Sen. Kamala Harris, who former Vice President Joe Biden announced as his running mate on Tuesday, has a distinguished career as a district attorney and attorney general. But she’s also ventured into the literary world. What do critics think of the books she’s written?

1Harris made her literary debut with Smart on Crime: A Career Prosecutor’s Plan to Make Us Safer in 2009, long before she was a national political figure. Her newest two books, however, gained broader attention when they were published last year.

Harris’ memoir, The Truths We Hold, garnered mixed reviews from critics. Kirkus called it a “politico-aspirational” book, albeit “better written than most in the category.”

At NPR, Danielle Kurtzleben was largely unimpressed, writing, “Reading this book, one does get a sense of being in a jury box, patiently listening as a lawyer methodically—if tediously—lays out a case.” David Smith, writing for The Guardian, agreed, calling the book “serviceable” and “not so much a literary event as the book tour as election campaign.”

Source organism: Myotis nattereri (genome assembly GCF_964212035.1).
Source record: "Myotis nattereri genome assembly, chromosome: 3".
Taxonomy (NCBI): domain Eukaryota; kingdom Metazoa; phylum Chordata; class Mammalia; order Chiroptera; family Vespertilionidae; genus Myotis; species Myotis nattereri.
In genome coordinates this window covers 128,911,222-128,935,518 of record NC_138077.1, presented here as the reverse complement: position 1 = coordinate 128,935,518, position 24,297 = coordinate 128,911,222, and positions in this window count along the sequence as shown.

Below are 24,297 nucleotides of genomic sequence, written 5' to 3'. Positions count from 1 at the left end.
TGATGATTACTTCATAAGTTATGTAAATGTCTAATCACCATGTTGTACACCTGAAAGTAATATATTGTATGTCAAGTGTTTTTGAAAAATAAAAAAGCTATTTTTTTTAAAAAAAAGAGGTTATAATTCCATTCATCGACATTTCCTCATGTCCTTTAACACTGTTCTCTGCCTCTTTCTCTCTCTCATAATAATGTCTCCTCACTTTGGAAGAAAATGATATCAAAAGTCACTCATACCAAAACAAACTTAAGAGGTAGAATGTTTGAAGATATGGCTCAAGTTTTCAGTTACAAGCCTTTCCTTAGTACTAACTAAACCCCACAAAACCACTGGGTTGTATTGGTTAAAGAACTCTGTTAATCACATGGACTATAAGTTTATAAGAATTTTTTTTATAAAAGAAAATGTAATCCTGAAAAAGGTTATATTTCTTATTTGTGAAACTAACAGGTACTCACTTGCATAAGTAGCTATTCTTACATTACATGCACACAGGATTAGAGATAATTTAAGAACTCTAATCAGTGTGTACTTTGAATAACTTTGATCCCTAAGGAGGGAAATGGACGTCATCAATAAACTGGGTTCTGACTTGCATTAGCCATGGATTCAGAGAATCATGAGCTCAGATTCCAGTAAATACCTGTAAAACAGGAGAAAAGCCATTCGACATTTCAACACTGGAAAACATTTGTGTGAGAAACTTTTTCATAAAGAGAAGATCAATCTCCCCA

2Harris’ children’s book, Superheroes Are Everywhere, fared a bit better, with a Kirkus reviewer calling it “self-serving to be sure but also chock-full of worthy values and sentiments.” Regan McMahon of Common Sense Media was more enthusiastic, calling it an “encouraging, uplifting book” that’s “all recalled with a light, kid-friendly touch.”

What books does Harris herself like? The senator revealed her favorites four years ago on Facebook: Khaled Hosseini’s The Kite Runner, former President Barack Obama’s Dreams From My Father, Amy Tan’s The Joy Luck Club, and Richard Wright’s Native Son.

Michael Schaub is a Texas-based journalist and regular contributor to NPR.